1) As a test, notice how emotion precedes thought. When you feel good, good thoughts bubble up. When you feel crappy, crappy thoughts bubble up.
(2) So are we are lumping "thoughts" and "feelings" into the same language based phenomenon? Thus, if a living thing has no language it doesn't feel? I know you don't mean that, or is suffering not a feeling?
1) Yes, but what about when you forget about feeling bad and start thinking about something else and suddenly start feeling good? Sometimes thought precedes emotion. In fact, other than physical suffering, which can be pretty compelling, I think all emotion is preceded by thought.
2) "Thought" I used to refer to language based talk that goes on in our head; not instinctual brain activity that requires no language. Speech is just spoken thought; though some of it is animal-like, instinctual reaction. I think that most of the emotion we assign to animals is an attempt to humanize them and is misdirected. However, I also consider that maybe they have a rudimentary language that allows them to have some thought and emotion. Their reactions might not all be instinctual. I don't really know for sure.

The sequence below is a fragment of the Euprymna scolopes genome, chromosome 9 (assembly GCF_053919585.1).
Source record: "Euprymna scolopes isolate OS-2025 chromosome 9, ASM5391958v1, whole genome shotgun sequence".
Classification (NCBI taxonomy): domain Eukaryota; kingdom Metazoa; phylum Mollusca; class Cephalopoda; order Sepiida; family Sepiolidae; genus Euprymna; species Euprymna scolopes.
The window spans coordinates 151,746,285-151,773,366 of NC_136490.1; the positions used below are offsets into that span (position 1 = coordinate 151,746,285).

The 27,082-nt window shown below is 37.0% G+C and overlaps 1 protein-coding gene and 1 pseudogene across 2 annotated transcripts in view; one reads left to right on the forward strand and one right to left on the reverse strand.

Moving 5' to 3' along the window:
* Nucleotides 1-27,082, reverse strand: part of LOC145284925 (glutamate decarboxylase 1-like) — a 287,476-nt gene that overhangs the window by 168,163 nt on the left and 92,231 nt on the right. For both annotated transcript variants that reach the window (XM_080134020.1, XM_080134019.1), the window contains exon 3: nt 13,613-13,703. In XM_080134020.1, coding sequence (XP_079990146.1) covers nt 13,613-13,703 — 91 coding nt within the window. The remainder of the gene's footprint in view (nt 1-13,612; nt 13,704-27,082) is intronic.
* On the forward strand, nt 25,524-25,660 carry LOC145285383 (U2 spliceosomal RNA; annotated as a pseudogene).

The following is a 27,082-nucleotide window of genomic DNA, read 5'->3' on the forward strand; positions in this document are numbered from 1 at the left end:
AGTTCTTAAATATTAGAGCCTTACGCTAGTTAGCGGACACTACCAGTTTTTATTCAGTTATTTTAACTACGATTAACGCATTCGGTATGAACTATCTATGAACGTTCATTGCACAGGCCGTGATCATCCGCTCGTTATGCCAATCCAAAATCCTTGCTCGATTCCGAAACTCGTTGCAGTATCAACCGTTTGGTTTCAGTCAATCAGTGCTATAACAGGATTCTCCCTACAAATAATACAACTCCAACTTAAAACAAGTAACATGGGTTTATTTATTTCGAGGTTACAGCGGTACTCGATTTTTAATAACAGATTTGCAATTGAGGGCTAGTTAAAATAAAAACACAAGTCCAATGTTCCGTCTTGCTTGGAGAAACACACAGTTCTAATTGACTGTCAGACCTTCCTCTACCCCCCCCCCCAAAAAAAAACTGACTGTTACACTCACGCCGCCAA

Dogs don't suffer as much as humans because they can't keep the story of their suffering alive without language. Most of human suffering is in the story about it after the actual events. Of course, if it turns out that dogs have as much or more thought than humans but just don't have speech, then my whole theory goes out the window.